Now that Nevada Sen. Harry Reid has come out in favor of legalized online poker, some of the state’s casino execs are saying he shouldn’t oughta have said that. “If you want Nevada to survive, you don’t open that door … you don’t even open it an inch,” says one land-based Luddite, er, exec. Clearly, these guys doesn’t relish the idea of competition, but make no mistake, competition is coming.
It’s reminiscent of the situation a half-century ago, when the railroads enjoyed near monopolistic control over the moving of people and goods across continental America, and thus were among the nation’s most powerful companies. When air travel came along, most railroad execs passed up the chance to get in on air travel’s ground floor, in part because they made the mistake of seeing themselves as being in the railroad business, rather than in the transportation business. So… when was the last time you or anyone else you know traveled from New York to L.A. by rail?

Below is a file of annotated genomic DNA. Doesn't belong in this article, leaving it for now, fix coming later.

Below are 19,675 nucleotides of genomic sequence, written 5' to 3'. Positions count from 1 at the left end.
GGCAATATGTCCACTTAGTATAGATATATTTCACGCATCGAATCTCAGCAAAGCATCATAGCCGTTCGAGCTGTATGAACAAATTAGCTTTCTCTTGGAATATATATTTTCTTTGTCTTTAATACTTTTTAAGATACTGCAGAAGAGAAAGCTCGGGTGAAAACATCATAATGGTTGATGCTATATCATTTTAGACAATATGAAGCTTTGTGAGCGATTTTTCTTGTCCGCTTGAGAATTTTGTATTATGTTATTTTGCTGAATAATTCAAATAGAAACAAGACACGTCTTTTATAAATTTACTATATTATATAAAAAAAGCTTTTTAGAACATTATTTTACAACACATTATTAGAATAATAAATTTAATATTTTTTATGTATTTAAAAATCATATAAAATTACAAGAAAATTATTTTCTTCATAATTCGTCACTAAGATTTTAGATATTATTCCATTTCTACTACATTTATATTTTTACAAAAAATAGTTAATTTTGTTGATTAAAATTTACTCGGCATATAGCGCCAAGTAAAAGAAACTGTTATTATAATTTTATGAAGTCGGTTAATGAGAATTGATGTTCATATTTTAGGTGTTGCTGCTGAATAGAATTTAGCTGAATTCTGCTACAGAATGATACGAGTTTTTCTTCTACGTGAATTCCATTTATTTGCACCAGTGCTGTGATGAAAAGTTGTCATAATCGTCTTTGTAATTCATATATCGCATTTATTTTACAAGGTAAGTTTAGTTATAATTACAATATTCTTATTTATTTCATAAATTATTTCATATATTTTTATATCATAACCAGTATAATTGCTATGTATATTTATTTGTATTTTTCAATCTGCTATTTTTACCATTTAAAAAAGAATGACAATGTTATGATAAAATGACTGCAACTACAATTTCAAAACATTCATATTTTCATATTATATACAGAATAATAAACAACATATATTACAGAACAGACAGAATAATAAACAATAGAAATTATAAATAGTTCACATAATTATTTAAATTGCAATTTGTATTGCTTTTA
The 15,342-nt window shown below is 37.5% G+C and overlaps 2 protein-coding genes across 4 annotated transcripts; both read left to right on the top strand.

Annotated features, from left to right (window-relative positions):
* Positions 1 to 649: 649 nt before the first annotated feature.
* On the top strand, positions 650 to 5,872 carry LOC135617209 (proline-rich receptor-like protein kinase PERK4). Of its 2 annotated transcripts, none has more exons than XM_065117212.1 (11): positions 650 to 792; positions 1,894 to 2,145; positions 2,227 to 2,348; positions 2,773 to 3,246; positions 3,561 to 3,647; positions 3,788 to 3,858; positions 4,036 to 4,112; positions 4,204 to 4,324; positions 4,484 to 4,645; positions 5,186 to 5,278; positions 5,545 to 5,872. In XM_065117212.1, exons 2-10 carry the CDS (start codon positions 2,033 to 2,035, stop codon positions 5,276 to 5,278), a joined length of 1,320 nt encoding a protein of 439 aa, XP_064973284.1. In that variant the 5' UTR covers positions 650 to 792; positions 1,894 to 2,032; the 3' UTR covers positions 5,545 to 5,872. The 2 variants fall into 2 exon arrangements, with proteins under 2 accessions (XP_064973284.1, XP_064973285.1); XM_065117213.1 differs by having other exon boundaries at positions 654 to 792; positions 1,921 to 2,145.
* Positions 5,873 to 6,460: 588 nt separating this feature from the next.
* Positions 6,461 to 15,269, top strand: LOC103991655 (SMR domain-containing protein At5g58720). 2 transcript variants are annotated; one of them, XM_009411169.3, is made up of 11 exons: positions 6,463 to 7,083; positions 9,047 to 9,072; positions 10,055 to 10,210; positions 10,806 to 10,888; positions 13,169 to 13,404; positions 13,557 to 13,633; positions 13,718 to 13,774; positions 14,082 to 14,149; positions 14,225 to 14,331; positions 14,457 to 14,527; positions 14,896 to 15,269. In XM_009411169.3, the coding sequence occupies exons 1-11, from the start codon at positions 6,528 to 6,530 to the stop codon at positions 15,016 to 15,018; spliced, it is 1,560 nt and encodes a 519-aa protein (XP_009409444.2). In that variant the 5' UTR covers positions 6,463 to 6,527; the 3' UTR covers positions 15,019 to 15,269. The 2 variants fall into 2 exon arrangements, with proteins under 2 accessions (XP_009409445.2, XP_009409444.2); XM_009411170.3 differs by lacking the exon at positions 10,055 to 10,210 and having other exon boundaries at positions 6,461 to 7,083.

As Calvin Ayre has stated, convergence will be a key factor in determining winners from losers in the gaming industry. Bodog Europe recognizes this, which is part of the reason they took a baby step into offline gaming this weekend at Craven Cottage. Some of Nevada’s major land-based casino companies also recognize this, which is why Harrah’s and MGM Resorts are building contingency plans to make the move online, should the legal drawbridge ever be lowered. Perhaps the smaller casinos have reason to be concerned because of another theory in which Calvin believes strongly, namely, that the future belongs to companies with strong brands. And if you haven’t been putting in the effort to build your brand, you only have yourself to blame. Read more.